NorthStar’s plan gives Vernon the opportunity to turn a “minus” – a dormant nuclear power plant – into an exciting plus. In the early 20thcentury, a forward-thinking Brattleboro business community employed cutting-edge hydro-electric turbine technology to build the Vernon Dam, which provided electricity for many decades and is still licensed today. In the 1960’s, Vernon and Windham County stepped up again to host Vermont Yankee, a generator of low-cost, emissions-free electricity that at one point contributed a third of Vermont’s power with plenty left over for the rest of New England. Vermont’s future-minded acceptance of Vermont Yankee provided cleaner air in the smoggy 1970’s, and carbon-free power in the era of climate change. 

 

To continue its historic legacy as a regional power-producer, the Town of Vernon has already announced its intention to utilize the site for another cutting-edge industry, such as a micro-grid or solar facility, should the plan be approved. If we have the chance now to replace and rebuild industry here in Windham County, why slam the door on NorthStar and wait another 60 years?

 

NorthStar’s credentials proves that they are more than prepared to take on Vermont Yankee. The company has successfully completed thousands of projects across the country – many of them more complicated than Vermont Yankee. I am confident that the PUC and NRC’s review of the company will result in a well-deserved Certificate of Public Good.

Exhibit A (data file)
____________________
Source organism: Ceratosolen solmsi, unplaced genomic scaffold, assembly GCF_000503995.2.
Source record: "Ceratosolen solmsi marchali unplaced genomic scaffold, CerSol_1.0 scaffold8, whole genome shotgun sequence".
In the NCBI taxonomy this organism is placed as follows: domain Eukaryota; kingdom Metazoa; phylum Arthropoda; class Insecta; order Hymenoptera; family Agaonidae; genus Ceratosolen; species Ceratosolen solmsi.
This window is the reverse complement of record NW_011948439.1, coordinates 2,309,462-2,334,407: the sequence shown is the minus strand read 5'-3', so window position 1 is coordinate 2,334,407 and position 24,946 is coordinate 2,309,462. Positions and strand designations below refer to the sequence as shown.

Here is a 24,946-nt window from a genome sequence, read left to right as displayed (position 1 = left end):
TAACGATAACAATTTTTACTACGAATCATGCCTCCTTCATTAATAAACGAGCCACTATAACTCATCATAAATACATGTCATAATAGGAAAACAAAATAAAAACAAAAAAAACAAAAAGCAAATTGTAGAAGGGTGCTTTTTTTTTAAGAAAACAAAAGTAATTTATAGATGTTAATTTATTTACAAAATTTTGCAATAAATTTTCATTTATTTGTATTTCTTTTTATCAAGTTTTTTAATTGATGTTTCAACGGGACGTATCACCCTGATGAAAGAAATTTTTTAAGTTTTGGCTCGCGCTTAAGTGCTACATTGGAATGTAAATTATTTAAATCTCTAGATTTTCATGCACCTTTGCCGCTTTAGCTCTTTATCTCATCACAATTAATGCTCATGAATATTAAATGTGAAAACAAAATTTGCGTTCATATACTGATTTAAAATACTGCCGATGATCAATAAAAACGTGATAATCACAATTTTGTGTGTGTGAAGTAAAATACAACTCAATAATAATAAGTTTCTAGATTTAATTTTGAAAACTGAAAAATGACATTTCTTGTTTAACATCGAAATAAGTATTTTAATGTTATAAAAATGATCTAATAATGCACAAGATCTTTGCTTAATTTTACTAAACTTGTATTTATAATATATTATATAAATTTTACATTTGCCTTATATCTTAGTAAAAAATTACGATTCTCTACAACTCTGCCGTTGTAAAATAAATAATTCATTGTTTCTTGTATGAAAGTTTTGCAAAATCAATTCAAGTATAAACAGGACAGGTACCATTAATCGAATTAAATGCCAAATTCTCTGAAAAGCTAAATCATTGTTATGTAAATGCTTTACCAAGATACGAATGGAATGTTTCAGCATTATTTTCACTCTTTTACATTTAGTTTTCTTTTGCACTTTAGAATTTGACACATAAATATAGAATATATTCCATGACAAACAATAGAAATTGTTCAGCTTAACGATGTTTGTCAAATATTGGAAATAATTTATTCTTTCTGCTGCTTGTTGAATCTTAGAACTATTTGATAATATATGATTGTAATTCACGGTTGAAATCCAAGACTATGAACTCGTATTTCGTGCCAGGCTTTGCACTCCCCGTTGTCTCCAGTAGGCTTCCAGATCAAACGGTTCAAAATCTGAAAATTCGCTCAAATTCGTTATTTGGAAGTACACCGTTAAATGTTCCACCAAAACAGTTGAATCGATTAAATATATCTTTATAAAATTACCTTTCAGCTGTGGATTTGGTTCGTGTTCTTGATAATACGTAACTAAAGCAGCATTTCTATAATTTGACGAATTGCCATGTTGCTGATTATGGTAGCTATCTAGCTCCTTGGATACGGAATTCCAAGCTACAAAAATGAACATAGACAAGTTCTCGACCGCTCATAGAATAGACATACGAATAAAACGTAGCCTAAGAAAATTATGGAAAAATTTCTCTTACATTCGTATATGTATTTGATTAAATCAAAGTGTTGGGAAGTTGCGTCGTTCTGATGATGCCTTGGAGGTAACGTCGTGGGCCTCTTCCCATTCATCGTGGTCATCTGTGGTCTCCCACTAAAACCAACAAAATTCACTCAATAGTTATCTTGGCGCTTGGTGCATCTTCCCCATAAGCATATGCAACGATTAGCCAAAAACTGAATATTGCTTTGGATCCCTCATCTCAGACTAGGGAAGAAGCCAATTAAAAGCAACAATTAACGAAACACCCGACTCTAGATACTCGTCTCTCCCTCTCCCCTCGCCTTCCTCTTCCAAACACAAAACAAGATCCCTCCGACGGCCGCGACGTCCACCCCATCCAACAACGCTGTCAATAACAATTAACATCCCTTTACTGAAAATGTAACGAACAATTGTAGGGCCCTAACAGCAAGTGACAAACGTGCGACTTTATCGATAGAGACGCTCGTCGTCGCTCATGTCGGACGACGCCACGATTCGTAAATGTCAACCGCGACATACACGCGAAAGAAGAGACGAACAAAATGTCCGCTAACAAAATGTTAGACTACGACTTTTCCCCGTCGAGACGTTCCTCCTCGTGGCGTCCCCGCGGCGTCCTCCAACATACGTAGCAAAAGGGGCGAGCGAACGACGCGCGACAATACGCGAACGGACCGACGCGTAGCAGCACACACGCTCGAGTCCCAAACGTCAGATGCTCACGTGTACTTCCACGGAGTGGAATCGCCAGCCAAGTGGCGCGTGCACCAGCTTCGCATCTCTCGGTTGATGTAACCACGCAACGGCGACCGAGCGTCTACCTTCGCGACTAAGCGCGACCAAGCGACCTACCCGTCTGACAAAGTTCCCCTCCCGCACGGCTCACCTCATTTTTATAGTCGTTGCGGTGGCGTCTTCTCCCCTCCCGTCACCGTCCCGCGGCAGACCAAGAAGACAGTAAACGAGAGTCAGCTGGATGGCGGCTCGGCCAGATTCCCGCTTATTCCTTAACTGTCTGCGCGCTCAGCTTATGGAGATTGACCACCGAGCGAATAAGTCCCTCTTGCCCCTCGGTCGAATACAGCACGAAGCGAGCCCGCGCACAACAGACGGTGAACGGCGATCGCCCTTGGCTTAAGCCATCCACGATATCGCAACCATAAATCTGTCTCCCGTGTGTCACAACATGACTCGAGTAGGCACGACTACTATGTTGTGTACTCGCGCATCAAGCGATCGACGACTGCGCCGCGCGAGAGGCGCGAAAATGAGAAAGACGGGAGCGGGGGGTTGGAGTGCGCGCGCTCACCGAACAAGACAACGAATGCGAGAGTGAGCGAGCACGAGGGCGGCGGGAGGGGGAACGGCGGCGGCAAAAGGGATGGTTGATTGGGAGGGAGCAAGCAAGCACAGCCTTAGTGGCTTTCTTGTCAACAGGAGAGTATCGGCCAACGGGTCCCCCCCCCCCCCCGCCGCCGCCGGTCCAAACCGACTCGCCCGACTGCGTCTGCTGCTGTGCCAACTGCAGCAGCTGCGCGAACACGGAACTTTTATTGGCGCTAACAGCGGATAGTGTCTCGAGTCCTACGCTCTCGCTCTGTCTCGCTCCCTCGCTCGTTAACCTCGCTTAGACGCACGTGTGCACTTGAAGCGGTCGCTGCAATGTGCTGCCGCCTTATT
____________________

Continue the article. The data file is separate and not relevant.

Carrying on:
Unfortunately, our state has a well-earned reputation for being unfriendly to business, and if the review process is too long and costly, we could ultimately see NorthStar withdraw its bid for this project. While the review process is necessary and good for Vermont, it’s important that it’s not drawn out by unnecessary roadblocks, lest Vernon lose out on a brighter economic and environmental future.


Early decommissioning offers many benefits to Windham County, both immediate and down the road. Our local stores, hotels and restaurants can expect a business boom from hundreds of NorthStar workers as onsite demolition begins. Also, under the proposed plan, a new employer could be established on the Vermont Yankee site within the next ten years, bringing jobs, tax dollars and charitable giving to the region. That’s an example of the kind of economic development that Vermont needs.

 

NorthStar’s purchase of Vermont Yankee is just one economic development project in Vermont, but it’s a significant one. Vermonters throughout the state will be watching to see how this process plays out. We should all works towards making it an opportunity and not a regret. 

Clean Up VY Without Delay

Posted by: Vermont Energy Partnership Staff    Posted date:  September 8, 2017